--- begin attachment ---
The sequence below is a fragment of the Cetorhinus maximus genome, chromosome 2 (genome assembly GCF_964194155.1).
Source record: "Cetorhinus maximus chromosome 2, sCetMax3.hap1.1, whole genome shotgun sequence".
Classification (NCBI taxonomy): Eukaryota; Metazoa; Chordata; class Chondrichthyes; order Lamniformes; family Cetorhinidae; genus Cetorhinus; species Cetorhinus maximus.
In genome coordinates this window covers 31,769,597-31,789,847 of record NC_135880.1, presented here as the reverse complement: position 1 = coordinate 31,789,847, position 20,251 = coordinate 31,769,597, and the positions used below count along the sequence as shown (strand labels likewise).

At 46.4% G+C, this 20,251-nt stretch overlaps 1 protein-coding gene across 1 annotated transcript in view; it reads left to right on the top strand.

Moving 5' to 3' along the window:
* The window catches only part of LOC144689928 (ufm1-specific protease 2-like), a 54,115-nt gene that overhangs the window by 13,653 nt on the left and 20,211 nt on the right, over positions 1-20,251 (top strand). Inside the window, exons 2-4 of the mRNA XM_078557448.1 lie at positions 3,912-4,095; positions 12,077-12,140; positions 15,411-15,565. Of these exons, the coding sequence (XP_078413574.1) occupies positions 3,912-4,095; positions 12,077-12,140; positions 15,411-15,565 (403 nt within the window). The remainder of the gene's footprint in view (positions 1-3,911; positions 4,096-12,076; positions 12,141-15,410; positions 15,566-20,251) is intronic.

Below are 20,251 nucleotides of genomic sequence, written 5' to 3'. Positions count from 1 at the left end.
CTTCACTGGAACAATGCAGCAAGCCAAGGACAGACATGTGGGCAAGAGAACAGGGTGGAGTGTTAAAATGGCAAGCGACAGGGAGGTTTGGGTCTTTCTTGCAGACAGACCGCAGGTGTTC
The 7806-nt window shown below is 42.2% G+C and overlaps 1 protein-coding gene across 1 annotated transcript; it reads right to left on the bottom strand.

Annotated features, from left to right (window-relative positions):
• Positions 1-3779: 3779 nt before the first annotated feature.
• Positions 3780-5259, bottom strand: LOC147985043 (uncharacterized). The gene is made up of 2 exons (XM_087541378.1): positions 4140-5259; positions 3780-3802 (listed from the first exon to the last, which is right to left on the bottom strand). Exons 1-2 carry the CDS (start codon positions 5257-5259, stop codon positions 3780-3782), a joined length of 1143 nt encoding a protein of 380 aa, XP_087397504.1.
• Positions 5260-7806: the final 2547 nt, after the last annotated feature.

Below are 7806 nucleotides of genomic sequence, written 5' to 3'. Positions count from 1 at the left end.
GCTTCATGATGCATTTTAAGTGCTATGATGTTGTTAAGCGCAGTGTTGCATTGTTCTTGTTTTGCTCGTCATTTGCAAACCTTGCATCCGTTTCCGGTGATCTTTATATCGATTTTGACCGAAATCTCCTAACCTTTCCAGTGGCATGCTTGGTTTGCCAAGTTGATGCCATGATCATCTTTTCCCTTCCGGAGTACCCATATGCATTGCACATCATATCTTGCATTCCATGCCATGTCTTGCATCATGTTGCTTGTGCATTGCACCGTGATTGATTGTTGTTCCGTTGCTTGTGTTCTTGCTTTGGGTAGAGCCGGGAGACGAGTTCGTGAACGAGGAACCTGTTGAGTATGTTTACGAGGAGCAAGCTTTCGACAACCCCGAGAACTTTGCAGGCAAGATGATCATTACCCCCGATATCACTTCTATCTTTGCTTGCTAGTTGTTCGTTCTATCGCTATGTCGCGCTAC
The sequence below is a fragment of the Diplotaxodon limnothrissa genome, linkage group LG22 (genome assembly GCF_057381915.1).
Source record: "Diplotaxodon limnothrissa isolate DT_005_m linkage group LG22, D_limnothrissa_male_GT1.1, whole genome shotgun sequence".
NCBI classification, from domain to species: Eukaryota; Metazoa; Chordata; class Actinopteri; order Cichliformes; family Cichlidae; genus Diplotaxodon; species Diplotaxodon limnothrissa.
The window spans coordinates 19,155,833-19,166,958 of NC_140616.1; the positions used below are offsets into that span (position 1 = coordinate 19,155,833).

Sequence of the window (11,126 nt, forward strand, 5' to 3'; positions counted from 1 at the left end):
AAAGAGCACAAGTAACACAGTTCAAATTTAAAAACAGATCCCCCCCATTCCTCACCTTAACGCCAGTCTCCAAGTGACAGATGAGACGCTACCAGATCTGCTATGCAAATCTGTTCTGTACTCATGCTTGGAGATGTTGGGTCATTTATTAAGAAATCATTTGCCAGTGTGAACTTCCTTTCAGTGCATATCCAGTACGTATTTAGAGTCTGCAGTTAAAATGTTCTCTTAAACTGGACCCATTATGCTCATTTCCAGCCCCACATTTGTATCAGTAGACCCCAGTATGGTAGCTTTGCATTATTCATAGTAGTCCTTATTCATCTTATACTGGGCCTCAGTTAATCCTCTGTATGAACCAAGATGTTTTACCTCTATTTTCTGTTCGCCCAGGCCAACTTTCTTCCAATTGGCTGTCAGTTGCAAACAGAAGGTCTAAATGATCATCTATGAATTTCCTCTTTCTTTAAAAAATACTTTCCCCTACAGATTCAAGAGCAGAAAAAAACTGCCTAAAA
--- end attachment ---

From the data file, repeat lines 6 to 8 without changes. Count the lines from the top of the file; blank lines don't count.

Moving 5' to 3' along the window:
* The window catches only part of LOC144689928 (ufm1-specific protease 2-like), a 54,115-nt gene that overhangs the window by 13,653 nt on the left and 20,211 nt on the right, over positions 1-20,251 (top strand). Inside the window, exons 2-4 of the mRNA XM_078557448.1 lie at positions 3,912-4,095; positions 12,077-12,140; positions 15,411-15,565. Of these exons, the coding sequence (XP_078413574.1) occupies positions 3,912-4,095; positions 12,077-12,140; positions 15,411-15,565 (403 nt within the window). The remainder of the gene's footprint in view (positions 1-3,911; positions 4,096-12,076; positions 12,141-15,410; positions 15,566-20,251) is intronic.

Below are 20,251 nucleotides of genomic sequence, written 5' to 3'. Positions count from 1 at the left end.